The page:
Silent Inflammation: How to Control It With Lifestyle?

Silent Inflammation: How to Control It With Lifestyle?

INTRODUCTION

Inflammation and its activation, as well as the entire inflammatory system in general, are an important part of the body’s internal defense system. In the inflammatory process, the immune system recognizes and removes the harmful stimulus, after which the healing process begins.

Inflammation can be roughly divided into acute and chronic (silent) phases. An acute inflammatory condition is usually caused by an external microbe, trauma, toxic substance, or other similar factors. Chronic inflammatory disease, on the other hand, develops over a long time (usually lasting several years) in a situation where the normal self-regulatory process (resoleomics) of acute inflammation and its cessation are disrupted.

The acute inflammatory process involves three phases:

  1. Initiation phase (start)
  2. Resolution phase (middle)
  3. Termination phase (end)

    This process is also substantially influenced by the sympathetic nervous system and the HPA axis that regulates stress responses. This means that constant chronic stress and overactivity of the HPA axis and the sympathetic nervous system (“fight or flight”) can disrupt the above-mentioned inflammatory process and cause a chronic inflammatory condition. This process leading to a chronic inflammatory state is facilitated by insulin resistance (decreased sensitivity of cells to insulin) and cortisol resistance (decreased sensitivity of cells to cortisol). These two resistances often go hand in hand.

    Researchers have also found in modeling this process that non-steroidal anti-inflammatory drugs (NSAIDs), which are often used to treat inflammation and pain, interfere with the normal inflammatory process. They can also prevent the body from recovering normally and, in fact, contribute to the development of a quiet inflammatory state. NSAIDs interfere with this process, especially in the context of chronic stress.

    The normal termination of the inflammatory process is disturbed, in particular, due to the following factors:

    • Antioxidants and other anti-inflammatory molecules are not available.
    • Pro-inflammatory (inflammatory) molecules are constantly overproduced, and the eicosanoid switch does not turn on (see illustration on next page).
    • There is a constant excess of noradrenaline in the body, the relative amount of which exceeds the amount of cortisol.
    • Inflammation stops when more cortisol is produced than norepinephrine (see picture).

    Prolonged (silent inflammation) can be caused by factors such as:

    • Failure to eliminate acute microbial inflammation, which can lead to chronic infection
    • Continuous low-level exposure to environmental toxins that the body cannot effectively eliminate
    • An autoimmune disease in which the body attacks itself
    • Recurrent acute inflammatory conditions that may become chronic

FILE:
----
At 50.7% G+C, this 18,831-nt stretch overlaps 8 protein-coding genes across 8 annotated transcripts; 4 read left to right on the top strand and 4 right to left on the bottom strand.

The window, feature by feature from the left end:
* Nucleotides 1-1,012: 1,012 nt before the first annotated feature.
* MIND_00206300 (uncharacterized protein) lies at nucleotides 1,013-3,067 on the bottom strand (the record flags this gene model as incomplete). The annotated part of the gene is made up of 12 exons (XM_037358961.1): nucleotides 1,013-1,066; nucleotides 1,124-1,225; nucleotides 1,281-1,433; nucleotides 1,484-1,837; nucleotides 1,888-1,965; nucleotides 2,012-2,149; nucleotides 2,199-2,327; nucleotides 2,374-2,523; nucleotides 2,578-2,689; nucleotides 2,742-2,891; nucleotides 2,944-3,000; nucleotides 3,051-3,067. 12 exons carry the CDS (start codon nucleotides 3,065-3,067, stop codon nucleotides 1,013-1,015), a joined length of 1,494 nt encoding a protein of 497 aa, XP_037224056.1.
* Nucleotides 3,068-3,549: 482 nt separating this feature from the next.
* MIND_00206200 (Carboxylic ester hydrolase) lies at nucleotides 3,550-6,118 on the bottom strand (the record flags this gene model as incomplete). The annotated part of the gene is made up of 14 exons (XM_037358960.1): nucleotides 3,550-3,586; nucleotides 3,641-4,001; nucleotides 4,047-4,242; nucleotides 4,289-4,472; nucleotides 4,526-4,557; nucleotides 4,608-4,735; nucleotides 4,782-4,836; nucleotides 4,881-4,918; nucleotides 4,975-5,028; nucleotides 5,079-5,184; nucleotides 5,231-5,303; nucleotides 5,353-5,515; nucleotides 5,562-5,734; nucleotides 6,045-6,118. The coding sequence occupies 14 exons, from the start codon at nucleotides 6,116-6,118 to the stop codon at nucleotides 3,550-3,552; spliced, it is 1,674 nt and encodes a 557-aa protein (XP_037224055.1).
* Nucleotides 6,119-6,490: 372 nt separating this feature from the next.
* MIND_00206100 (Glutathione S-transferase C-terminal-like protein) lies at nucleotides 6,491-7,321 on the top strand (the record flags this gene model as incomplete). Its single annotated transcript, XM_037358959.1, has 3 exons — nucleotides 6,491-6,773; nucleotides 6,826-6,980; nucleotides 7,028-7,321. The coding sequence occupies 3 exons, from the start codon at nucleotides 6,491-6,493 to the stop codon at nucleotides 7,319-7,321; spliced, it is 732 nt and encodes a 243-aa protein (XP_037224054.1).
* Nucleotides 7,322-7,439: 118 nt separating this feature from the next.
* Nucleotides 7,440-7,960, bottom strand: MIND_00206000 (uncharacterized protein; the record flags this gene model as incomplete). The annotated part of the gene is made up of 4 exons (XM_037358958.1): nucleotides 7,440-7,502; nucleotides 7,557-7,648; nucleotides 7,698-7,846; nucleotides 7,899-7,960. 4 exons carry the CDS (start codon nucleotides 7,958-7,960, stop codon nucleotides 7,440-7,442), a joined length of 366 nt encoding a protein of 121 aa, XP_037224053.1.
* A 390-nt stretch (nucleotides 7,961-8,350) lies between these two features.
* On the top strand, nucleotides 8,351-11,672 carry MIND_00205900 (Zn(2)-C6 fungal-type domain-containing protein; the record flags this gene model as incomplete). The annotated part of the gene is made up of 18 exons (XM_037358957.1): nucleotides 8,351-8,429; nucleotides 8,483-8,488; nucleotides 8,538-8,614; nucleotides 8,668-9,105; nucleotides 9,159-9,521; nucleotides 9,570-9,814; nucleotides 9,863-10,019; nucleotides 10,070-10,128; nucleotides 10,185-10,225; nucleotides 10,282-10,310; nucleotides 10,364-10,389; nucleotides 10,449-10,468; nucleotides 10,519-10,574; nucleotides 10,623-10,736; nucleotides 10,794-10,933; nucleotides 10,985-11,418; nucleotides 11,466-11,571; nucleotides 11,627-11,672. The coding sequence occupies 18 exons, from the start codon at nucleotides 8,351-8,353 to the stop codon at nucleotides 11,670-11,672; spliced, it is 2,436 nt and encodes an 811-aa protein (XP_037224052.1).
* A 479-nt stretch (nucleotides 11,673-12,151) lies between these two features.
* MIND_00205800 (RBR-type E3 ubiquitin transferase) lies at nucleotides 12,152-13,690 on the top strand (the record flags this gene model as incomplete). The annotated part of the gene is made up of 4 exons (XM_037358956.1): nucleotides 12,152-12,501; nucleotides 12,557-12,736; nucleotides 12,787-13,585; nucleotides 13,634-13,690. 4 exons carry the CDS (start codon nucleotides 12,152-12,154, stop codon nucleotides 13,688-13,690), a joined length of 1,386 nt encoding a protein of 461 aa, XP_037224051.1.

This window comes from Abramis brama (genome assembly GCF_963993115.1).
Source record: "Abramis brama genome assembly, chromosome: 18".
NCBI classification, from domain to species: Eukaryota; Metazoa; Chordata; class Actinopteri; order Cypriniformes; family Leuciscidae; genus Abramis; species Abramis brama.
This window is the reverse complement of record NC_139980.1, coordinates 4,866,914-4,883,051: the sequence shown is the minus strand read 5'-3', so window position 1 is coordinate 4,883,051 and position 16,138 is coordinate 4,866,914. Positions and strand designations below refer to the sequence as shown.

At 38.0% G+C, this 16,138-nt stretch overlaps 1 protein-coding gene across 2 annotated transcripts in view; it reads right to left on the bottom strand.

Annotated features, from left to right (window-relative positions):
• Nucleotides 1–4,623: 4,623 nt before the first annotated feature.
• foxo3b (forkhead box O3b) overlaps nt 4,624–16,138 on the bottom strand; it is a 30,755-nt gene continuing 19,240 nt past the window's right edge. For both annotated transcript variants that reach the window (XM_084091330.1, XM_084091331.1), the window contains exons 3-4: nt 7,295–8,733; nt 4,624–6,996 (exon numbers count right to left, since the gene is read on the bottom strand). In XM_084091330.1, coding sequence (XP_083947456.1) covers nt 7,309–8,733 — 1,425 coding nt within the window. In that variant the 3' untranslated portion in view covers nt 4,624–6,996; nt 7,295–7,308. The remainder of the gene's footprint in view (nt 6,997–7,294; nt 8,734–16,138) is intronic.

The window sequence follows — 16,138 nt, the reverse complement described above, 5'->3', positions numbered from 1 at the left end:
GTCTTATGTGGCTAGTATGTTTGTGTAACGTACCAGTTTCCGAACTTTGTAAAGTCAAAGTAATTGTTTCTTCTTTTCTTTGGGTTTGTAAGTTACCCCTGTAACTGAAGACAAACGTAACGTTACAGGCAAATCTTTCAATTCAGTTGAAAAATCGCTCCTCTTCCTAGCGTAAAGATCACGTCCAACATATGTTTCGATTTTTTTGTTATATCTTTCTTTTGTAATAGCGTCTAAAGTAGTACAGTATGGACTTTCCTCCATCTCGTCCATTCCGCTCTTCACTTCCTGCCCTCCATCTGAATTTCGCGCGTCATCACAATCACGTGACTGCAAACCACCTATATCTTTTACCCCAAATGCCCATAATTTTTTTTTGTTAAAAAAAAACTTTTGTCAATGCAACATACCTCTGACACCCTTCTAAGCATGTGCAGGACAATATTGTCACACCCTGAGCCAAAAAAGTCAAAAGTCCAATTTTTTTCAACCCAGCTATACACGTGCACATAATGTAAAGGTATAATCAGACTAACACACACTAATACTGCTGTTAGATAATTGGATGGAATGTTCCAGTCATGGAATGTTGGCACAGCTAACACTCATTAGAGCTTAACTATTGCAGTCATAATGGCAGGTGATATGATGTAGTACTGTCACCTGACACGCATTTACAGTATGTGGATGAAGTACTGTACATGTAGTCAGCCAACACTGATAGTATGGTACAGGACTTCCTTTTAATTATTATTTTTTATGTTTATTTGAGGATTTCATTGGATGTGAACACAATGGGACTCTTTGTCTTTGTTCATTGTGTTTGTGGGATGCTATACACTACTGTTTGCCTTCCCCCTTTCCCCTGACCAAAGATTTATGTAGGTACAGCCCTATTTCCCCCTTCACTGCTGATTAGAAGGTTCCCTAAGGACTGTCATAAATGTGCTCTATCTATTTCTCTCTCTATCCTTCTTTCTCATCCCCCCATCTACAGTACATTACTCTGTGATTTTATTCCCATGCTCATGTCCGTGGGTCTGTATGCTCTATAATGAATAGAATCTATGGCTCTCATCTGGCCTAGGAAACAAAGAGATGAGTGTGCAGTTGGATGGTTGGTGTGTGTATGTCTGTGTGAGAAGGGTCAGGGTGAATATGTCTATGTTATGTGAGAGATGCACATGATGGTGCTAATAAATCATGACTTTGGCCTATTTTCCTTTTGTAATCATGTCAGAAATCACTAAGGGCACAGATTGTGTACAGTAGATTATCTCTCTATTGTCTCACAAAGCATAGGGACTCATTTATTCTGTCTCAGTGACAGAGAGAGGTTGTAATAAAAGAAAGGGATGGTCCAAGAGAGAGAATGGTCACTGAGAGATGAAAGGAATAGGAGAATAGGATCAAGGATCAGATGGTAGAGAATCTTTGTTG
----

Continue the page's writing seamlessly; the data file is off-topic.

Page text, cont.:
• Persistent inflammatory condition caused by free oxygen radicals, AGEs (advanced glycation end-products), uric acid, oxidized lipoproteins, oxidative stress, and mitochondrial dysfunction (very common condition), etc.

    Image: INFLAMMATION IS A CONTROLLED THREE-PHASE PROCESS REGULATED BY THE SYMPATHETIC NERVOUS SYSTEM AND THE HPA AXIS

    Diseases caused by chronic (silent) inflammation include cardiovascular disease (CVD), diabetes, arthritis and other joint diseases, chronic kidney disease, allergic asthma, inflammatory bowel disease, and chronic obstructive pulmonary disease or COPD. Chronic inflammation is also known to be a significant factor in the development of cancer.

    Risk factors for silent chronic inflammation include:

    • Aging
    • Obesity (and metabolic syndrome)
    • Diet (a diet that generally increases inflammation, see

    • information later)
    • Smoking
    • Low levels of sex hormones (testosterone, estrogen)
    • Stress (especially chronic)
    • Difficulty sleeping and too little sleep

    • Symptoms associated with silent chronic inflammation include:
    • Pain in the body
    • Persistent exhaustion and insomnia
    • Depression, anxiety, and mood swings
    • Intestinal symptoms such as constipation, diarrhea, and 

      heartburn/dyspepsia
    • Weight gain
    • Persistent illness and infections
    Laboratory markers of chronic inflammation include:
    • Serum protein electrophoresis (SPE) measuring blood globulins
      • Used mainly in hospitals; chronic in the diagnosis of diseases
    • High-sensitivity C-reactive protein (hs-CRP)
      • The cheapest and most used marker
      • Acute infection and inflammatory condition also increase the value
    • Fibrinogen
      • Rises in connection with acute phase reactions
      • For example, high fibrinogen is a coronary heart dis- ease independent risk factor
    • Pro-inflammatory cytokines such as TNF-alpha, IL1- beta, IL-6 and IL-8
      • Expensive to measure but specific to different inflammatory premises in the body

    Of the laboratory markers mentioned above, high-sensitivity CRP is by far the easiest to measure and provides a clear picture of the body’s silent inflammatory level.

    HIGH-SENSITIVITY C-REACTIVE PROTEIN (HS-CRP)

    The levels of C-reactive protein (CRP) in the blood increase during inflammation or infection, as well as cardiac arrest, surgery, or trauma. C-reactive protein is formed throughout the body, especially in the immune system cells, the liver, and fat cells. By binding to other molecules, CRP participates in the production of cytokines and other inflammatory agents.

    High-sensitivity C-reactive protein (hs-CRP) is an excellent marker for determining low-level inflammation (or “silent inflammation”). It plays a significant role in atherosclerosis and other inflammatory diseases. Elevated silent inflammation is also a contributing factor to practically all degenerative diseases.